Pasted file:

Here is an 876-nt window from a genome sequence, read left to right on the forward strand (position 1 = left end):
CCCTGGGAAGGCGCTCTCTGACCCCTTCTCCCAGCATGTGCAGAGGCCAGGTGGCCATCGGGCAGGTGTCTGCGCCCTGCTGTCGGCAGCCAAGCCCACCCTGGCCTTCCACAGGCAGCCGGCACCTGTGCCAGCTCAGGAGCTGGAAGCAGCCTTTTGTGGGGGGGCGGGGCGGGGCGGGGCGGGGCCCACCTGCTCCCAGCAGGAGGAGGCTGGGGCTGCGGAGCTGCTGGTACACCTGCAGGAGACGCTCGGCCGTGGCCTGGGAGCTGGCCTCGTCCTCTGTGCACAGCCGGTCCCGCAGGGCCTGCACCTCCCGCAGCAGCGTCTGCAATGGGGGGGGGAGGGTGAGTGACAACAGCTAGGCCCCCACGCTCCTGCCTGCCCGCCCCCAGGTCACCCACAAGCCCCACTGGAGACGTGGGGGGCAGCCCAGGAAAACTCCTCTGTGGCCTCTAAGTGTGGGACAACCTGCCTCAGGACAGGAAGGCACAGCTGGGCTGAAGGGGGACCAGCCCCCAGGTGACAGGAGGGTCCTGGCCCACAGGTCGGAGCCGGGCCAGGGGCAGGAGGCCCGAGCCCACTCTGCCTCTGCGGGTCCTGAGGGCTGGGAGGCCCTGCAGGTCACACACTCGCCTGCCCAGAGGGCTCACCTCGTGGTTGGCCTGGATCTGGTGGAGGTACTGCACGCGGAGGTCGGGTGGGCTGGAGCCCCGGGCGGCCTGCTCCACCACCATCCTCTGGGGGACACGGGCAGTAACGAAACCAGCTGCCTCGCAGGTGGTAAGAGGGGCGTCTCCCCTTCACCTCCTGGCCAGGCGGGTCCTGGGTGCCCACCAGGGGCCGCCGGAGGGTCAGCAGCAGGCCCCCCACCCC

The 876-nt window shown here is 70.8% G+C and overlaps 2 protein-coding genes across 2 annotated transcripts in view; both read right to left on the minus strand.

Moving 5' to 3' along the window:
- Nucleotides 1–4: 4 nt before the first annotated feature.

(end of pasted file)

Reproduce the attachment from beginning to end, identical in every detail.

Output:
Here is an 876-nt window from a genome sequence, read left to right on the forward strand (position 1 = left end):
CCCTGGGAAGGCGCTCTCTGACCCCTTCTCCCAGCATGTGCAGAGGCCAGGTGGCCATCGGGCAGGTGTCTGCGCCCTGCTGTCGGCAGCCAAGCCCACCCTGGCCTTCCACAGGCAGCCGGCACCTGTGCCAGCTCAGGAGCTGGAAGCAGCCTTTTGTGGGGGGGCGGGGCGGGGCGGGGCGGGGCCCACCTGCTCCCAGCAGGAGGAGGCTGGGGCTGCGGAGCTGCTGGTACACCTGCAGGAGACGCTCGGCCGTGGCCTGGGAGCTGGCCTCGTCCTCTGTGCACAGCCGGTCCCGCAGGGCCTGCACCTCCCGCAGCAGCGTCTGCAATGGGGGGGGGAGGGTGAGTGACAACAGCTAGGCCCCCACGCTCCTGCCTGCCCGCCCCCAGGTCACCCACAAGCCCCACTGGAGACGTGGGGGGCAGCCCAGGAAAACTCCTCTGTGGCCTCTAAGTGTGGGACAACCTGCCTCAGGACAGGAAGGCACAGCTGGGCTGAAGGGGGACCAGCCCCCAGGTGACAGGAGGGTCCTGGCCCACAGGTCGGAGCCGGGCCAGGGGCAGGAGGCCCGAGCCCACTCTGCCTCTGCGGGTCCTGAGGGCTGGGAGGCCCTGCAGGTCACACACTCGCCTGCCCAGAGGGCTCACCTCGTGGTTGGCCTGGATCTGGTGGAGGTACTGCACGCGGAGGTCGGGTGGGCTGGAGCCCCGGGCGGCCTGCTCCACCACCATCCTCTGGGGGACACGGGCAGTAACGAAACCAGCTGCCTCGCAGGTGGTAAGAGGGGCGTCTCCCCTTCACCTCCTGGCCAGGCGGGTCCTGGGTGCCCACCAGGGGCCGCCGGAGGGTCAGCAGCAGGCCCCCCACCCC

The 876-nt window shown here is 70.8% G+C and overlaps 2 protein-coding genes across 2 annotated transcripts in view; both read right to left on the minus strand.

Moving 5' to 3' along the window:
- Nucleotides 1–4: 4 nt before the first annotated feature.